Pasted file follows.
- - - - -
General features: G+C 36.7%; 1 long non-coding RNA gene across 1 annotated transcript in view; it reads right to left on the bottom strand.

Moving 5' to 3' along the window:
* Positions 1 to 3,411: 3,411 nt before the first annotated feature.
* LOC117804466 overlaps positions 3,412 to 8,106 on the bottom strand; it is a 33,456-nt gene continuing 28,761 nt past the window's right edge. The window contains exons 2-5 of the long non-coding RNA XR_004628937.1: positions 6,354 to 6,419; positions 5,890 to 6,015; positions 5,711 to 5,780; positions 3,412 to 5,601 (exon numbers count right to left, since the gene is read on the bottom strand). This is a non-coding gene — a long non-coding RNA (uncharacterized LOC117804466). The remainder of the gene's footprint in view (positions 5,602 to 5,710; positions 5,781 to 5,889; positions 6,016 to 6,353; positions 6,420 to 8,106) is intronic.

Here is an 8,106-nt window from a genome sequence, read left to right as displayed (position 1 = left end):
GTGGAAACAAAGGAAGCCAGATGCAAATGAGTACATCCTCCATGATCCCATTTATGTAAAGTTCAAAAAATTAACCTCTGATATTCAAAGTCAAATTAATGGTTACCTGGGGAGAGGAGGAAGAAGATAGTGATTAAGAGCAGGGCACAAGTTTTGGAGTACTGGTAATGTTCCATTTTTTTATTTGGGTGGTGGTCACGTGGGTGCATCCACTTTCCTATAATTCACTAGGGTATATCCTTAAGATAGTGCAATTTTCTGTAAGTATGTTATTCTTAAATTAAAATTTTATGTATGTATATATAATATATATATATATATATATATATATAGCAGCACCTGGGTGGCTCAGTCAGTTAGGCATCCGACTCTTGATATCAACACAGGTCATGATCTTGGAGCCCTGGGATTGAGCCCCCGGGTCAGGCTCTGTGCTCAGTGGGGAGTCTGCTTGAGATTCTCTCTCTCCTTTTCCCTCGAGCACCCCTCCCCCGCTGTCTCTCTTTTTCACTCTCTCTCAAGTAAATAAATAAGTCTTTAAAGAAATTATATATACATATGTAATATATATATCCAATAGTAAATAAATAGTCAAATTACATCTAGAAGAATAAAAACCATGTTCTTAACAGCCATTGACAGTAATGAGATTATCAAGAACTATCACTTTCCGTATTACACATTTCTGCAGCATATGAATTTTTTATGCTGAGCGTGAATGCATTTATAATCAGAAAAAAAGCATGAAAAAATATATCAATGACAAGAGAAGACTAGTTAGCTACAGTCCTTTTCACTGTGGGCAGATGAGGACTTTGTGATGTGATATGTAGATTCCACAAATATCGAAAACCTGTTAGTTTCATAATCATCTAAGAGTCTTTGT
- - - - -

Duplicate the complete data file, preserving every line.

General features: G+C 36.7%; 1 long non-coding RNA gene across 1 annotated transcript in view; it reads right to left on the bottom strand.

Moving 5' to 3' along the window:
* Positions 1 to 3,411: 3,411 nt before the first annotated feature.
* LOC117804466 overlaps positions 3,412 to 8,106 on the bottom strand; it is a 33,456-nt gene continuing 28,761 nt past the window's right edge. The window contains exons 2-5 of the long non-coding RNA XR_004628937.1: positions 6,354 to 6,419; positions 5,890 to 6,015; positions 5,711 to 5,780; positions 3,412 to 5,601 (exon numbers count right to left, since the gene is read on the bottom strand). This is a non-coding gene — a long non-coding RNA (uncharacterized LOC117804466). The remainder of the gene's footprint in view (positions 5,602 to 5,710; positions 5,781 to 5,889; positions 6,016 to 6,353; positions 6,420 to 8,106) is intronic.

Here is an 8,106-nt window from a genome sequence, read left to right as displayed (position 1 = left end):
GTGGAAACAAAGGAAGCCAGATGCAAATGAGTACATCCTCCATGATCCCATTTATGTAAAGTTCAAAAAATTAACCTCTGATATTCAAAGTCAAATTAATGGTTACCTGGGGAGAGGAGGAAGAAGATAGTGATTAAGAGCAGGGCACAAGTTTTGGAGTACTGGTAATGTTCCATTTTTTTATTTGGGTGGTGGTCACGTGGGTGCATCCACTTTCCTATAATTCACTAGGGTATATCCTTAAGATAGTGCAATTTTCTGTAAGTATGTTATTCTTAAATTAAAATTTTATGTATGTATATATAATATATATATATATATATATATATATAGCAGCACCTGGGTGGCTCAGTCAGTTAGGCATCCGACTCTTGATATCAACACAGGTCATGATCTTGGAGCCCTGGGATTGAGCCCCCGGGTCAGGCTCTGTGCTCAGTGGGGAGTCTGCTTGAGATTCTCTCTCTCCTTTTCCCTCGAGCACCCCTCCCCCGCTGTCTCTCTTTTTCACTCTCTCTCAAGTAAATAAATAAGTCTTTAAAGAAATTATATATACATATGTAATATATATATCCAATAGTAAATAAATAGTCAAATTACATCTAGAAGAATAAAAACCATGTTCTTAACAGCCATTGACAGTAATGAGATTATCAAGAACTATCACTTTCCGTATTACACATTTCTGCAGCATATGAATTTTTTATGCTGAGCGTGAATGCATTTATAATCAGAAAAAAAGCATGAAAAAATATATCAATGACAAGAGAAGACTAGTTAGCTACAGTCCTTTTCACTGTGGGCAGATGAGGACTTTGTGATGTGATATGTAGATTCCACAAATATCGAAAACCTGTTAGTTTCATAATCATCTAAGAGTCTTTGT